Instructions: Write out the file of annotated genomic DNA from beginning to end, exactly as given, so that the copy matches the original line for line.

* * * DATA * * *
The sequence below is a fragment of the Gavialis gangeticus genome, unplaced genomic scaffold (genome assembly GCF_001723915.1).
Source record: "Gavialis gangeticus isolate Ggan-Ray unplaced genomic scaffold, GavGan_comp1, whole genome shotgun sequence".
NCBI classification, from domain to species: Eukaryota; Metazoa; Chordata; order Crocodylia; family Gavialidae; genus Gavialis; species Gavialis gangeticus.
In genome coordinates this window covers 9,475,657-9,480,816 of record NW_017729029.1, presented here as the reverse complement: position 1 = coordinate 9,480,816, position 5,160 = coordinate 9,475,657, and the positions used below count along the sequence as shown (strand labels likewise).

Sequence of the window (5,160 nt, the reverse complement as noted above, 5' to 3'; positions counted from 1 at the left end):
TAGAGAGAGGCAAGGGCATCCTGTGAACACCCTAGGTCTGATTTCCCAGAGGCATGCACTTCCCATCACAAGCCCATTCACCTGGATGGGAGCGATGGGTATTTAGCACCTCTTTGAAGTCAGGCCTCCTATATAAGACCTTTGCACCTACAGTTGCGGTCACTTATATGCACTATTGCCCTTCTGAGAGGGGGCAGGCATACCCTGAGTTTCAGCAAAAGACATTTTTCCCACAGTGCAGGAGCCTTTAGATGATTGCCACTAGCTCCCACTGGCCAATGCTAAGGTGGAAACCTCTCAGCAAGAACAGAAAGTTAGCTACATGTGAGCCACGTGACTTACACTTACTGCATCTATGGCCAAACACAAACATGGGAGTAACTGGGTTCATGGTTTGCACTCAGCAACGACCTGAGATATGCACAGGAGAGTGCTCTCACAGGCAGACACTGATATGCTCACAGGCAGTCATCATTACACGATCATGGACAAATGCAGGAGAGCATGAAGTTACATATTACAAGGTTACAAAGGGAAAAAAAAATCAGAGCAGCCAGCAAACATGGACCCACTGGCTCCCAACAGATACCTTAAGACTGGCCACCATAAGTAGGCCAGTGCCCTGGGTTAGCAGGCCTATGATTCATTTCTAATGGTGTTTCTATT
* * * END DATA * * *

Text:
The sequence below is a fragment of the Gavialis gangeticus genome, unplaced genomic scaffold (genome assembly GCF_001723915.1).
Source record: "Gavialis gangeticus isolate Ggan-Ray unplaced genomic scaffold, GavGan_comp1, whole genome shotgun sequence".
NCBI classification, from domain to species: Eukaryota; Metazoa; Chordata; order Crocodylia; family Gavialidae; genus Gavialis; species Gavialis gangeticus.
In genome coordinates this window covers 9,475,657-9,480,816 of record NW_017729029.1, presented here as the reverse complement: position 1 = coordinate 9,480,816, position 5,160 = coordinate 9,475,657, and the positions used below count along the sequence as shown (strand labels likewise).

Sequence of the window (5,160 nt, the reverse complement as noted above, 5' to 3'; positions counted from 1 at the left end):
TAGAGAGAGGCAAGGGCATCCTGTGAACACCCTAGGTCTGATTTCCCAGAGGCATGCACTTCCCATCACAAGCCCATTCACCTGGATGGGAGCGATGGGTATTTAGCACCTCTTTGAAGTCAGGCCTCCTATATAAGACCTTTGCACCTACAGTTGCGGTCACTTATATGCACTATTGCCCTTCTGAGAGGGGGCAGGCATACCCTGAGTTTCAGCAAAAGACATTTTTCCCACAGTGCAGGAGCCTTTAGATGATTGCCACTAGCTCCCACTGGCCAATGCTAAGGTGGAAACCTCTCAGCAAGAACAGAAAGTTAGCTACATGTGAGCCACGTGACTTACACTTACTGCATCTATGGCCAAACACAAACATGGGAGTAACTGGGTTCATGGTTTGCACTCAGCAACGACCTGAGATATGCACAGGAGAGTGCTCTCACAGGCAGACACTGATATGCTCACAGGCAGTCATCATTACACGATCATGGACAAATGCAGGAGAGCATGAAGTTACATATTACAAGGTTACAAAGGGAAAAAAAAATCAGAGCAGCCAGCAAACATGGACCCACTGGCTCCCAACAGATACCTTAAGACTGGCCACCATAAGTAGGCCAGTGCCCTGGGTTAGCAGGCCTATGATTCATTTCTAATGGTGTTTCTATT